Globally, Campbell Scientific (Canada) is recognized as a leader in environmental monitoring. Over the decades, various technological advancements have been made to assist researchers collecting data in hard-to-reach areas, while also increasing the types and amounts of data that can be collected.
Traditional hydrological monitoring programs in remote areas are constrained by infrastructure and logistical challenges. Terrain, vegetation, wildlife, and climate, in addition to the maintenance of equipment are all challenges that researchers and network owners face regularly.
As such, network owners and researchers are restricted by logistics, rather than being able to fully meet their program goals. In response to these challenges, a number of technologies have been developed. Wireless sensor networks (WSN), such as Dust and Zigbee, were created as small-scale solutions. These WSNs are comprised of a high density of sensors located in remote areas. Limitations to the technology have been identified from the outset:
As a result, network owners and researchers are forced to continue using antiquated models where either a large budget is required to place full stations across the monitoring area or their monitoring program cannot grow as fast as required to meet its goals and objectives.
To help overcome some of the inherent challenges in remote environmental monitoring and data collection, Campbell Scientific (Canada) has partnered with Riot Technology Corp. (RioT) to provide a low cost, low power, wireless monitoring solution (Low Power Wide Area Network (LPWAN)) that enables the reliable long range deployment of sensors without the need for infrastructure or cables. This new technology is based on an Internet of Things (IoT) long range wireless infrastructure using LoRa (TM). Advantages of this technology include:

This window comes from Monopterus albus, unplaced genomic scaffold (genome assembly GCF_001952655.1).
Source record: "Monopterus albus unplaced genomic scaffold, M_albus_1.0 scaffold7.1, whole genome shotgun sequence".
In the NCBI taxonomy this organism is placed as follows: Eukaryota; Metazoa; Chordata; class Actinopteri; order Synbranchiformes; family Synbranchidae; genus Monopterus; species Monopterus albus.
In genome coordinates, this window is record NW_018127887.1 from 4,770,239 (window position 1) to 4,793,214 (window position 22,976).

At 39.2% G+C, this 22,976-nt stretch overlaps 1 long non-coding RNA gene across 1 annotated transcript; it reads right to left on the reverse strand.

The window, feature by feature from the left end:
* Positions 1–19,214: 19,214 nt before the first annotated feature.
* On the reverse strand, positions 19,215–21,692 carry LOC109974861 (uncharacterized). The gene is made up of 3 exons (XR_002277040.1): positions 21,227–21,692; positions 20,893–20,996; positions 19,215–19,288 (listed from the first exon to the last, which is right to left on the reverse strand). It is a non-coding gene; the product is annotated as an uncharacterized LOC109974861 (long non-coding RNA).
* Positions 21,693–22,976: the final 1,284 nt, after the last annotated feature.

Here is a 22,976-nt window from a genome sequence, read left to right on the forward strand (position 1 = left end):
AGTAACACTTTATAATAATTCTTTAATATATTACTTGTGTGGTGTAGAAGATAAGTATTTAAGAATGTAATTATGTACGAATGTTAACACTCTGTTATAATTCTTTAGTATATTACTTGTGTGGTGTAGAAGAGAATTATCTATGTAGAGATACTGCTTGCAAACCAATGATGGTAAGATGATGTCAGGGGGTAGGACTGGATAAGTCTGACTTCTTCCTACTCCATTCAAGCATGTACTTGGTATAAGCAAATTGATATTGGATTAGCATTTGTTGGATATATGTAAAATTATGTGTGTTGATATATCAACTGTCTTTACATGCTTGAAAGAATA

Campbell Scientific (Canada) and RioT, in collaboration with Athabasca University, have deployed the world’s first Environmental Internet of Things (EIoT) application to monitor hydrologic flow across remote catchments (in this case, in northern Alberta).
Environmental data (precipitation, soil moisture content, temperature, conductivity, groundwater levels, streamflow, and diagnostic information (communication signal strength and battery level)) are collected in real-time from each node. The data are used to track the movement of water from when it hits the ground as rainfall until it leaves the catchment as streamflow. Environmental factors, such as vegetation coverage, weather conditions, and surface topography, are also being evaluated to determine their impacts on the communication performance of the RioT systems. This aspect of the research program recently received funding from Canada’s National Science and Engineering Research Council Engage Grant Program, which further solidified the partnership among Campbell Scientific (Canada), RioT, and Athabasca University.
This first-of-its-kind field trial provides a comprehensive understanding of how the physical terrain and meteorological variables impact LPWAN performance in remote locations.
Through this project, Athabasca University researchers are accomplishing their goal of speeding up measurements of large numbers of environmental variables, at multiple locations across a large, remote geographic area.